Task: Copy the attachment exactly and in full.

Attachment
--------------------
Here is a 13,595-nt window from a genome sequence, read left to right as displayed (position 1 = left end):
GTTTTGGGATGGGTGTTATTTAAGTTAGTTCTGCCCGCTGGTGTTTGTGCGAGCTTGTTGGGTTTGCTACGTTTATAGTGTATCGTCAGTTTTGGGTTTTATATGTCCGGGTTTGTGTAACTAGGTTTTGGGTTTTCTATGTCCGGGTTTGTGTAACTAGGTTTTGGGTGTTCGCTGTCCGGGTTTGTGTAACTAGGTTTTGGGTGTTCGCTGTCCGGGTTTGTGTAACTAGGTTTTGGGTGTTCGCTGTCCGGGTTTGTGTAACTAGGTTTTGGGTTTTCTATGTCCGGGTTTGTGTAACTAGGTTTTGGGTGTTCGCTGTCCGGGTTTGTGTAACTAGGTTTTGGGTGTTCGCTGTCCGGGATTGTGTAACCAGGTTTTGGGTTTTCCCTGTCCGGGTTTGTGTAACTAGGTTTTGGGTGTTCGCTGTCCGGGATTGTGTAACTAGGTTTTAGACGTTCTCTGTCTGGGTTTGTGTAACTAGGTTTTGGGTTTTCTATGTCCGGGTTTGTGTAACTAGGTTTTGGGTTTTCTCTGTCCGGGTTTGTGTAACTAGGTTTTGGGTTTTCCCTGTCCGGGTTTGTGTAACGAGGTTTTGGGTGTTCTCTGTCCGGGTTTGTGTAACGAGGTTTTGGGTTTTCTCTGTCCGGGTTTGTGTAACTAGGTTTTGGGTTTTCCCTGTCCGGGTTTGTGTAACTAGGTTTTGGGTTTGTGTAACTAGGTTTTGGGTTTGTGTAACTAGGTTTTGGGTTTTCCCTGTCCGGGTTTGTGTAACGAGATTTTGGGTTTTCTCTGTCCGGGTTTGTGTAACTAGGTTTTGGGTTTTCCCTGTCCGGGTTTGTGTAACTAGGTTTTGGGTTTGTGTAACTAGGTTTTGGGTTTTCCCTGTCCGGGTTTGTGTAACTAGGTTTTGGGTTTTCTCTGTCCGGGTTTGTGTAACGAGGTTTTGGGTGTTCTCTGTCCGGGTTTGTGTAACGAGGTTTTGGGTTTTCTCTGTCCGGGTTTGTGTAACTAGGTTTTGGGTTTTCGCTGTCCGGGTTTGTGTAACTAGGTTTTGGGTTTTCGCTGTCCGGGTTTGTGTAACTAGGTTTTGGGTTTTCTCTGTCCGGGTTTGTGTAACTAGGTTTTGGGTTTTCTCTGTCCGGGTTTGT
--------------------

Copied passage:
Here is a 13,595-nt window from a genome sequence, read left to right as displayed (position 1 = left end):
GTTTTGGGATGGGTGTTATTTAAGTTAGTTCTGCCCGCTGGTGTTTGTGCGAGCTTGTTGGGTTTGCTACGTTTATAGTGTATCGTCAGTTTTGGGTTTTATATGTCCGGGTTTGTGTAACTAGGTTTTGGGTTTTCTATGTCCGGGTTTGTGTAACTAGGTTTTGGGTGTTCGCTGTCCGGGTTTGTGTAACTAGGTTTTGGGTGTTCGCTGTCCGGGTTTGTGTAACTAGGTTTTGGGTGTTCGCTGTCCGGGTTTGTGTAACTAGGTTTTGGGTTTTCTATGTCCGGGTTTGTGTAACTAGGTTTTGGGTGTTCGCTGTCCGGGTTTGTGTAACTAGGTTTTGGGTGTTCGCTGTCCGGGATTGTGTAACCAGGTTTTGGGTTTTCCCTGTCCGGGTTTGTGTAACTAGGTTTTGGGTGTTCGCTGTCCGGGATTGTGTAACTAGGTTTTAGACGTTCTCTGTCTGGGTTTGTGTAACTAGGTTTTGGGTTTTCTATGTCCGGGTTTGTGTAACTAGGTTTTGGGTTTTCTCTGTCCGGGTTTGTGTAACTAGGTTTTGGGTTTTCCCTGTCCGGGTTTGTGTAACGAGGTTTTGGGTGTTCTCTGTCCGGGTTTGTGTAACGAGGTTTTGGGTTTTCTCTGTCCGGGTTTGTGTAACTAGGTTTTGGGTTTTCCCTGTCCGGGTTTGTGTAACTAGGTTTTGGGTTTGTGTAACTAGGTTTTGGGTTTGTGTAACTAGGTTTTGGGTTTTCCCTGTCCGGGTTTGTGTAACGAGATTTTGGGTTTTCTCTGTCCGGGTTTGTGTAACTAGGTTTTGGGTTTTCCCTGTCCGGGTTTGTGTAACTAGGTTTTGGGTTTGTGTAACTAGGTTTTGGGTTTTCCCTGTCCGGGTTTGTGTAACTAGGTTTTGGGTTTTCTCTGTCCGGGTTTGTGTAACGAGGTTTTGGGTGTTCTCTGTCCGGGTTTGTGTAACGAGGTTTTGGGTTTTCTCTGTCCGGGTTTGTGTAACTAGGTTTTGGGTTTTCGCTGTCCGGGTTTGTGTAACTAGGTTTTGGGTTTTCGCTGTCCGGGTTTGTGTAACTAGGTTTTGGGTTTTCTCTGTCCGGGTTTGTGTAACTAGGTTTTGGGTTTTCTCTGTCCGGGTTTGT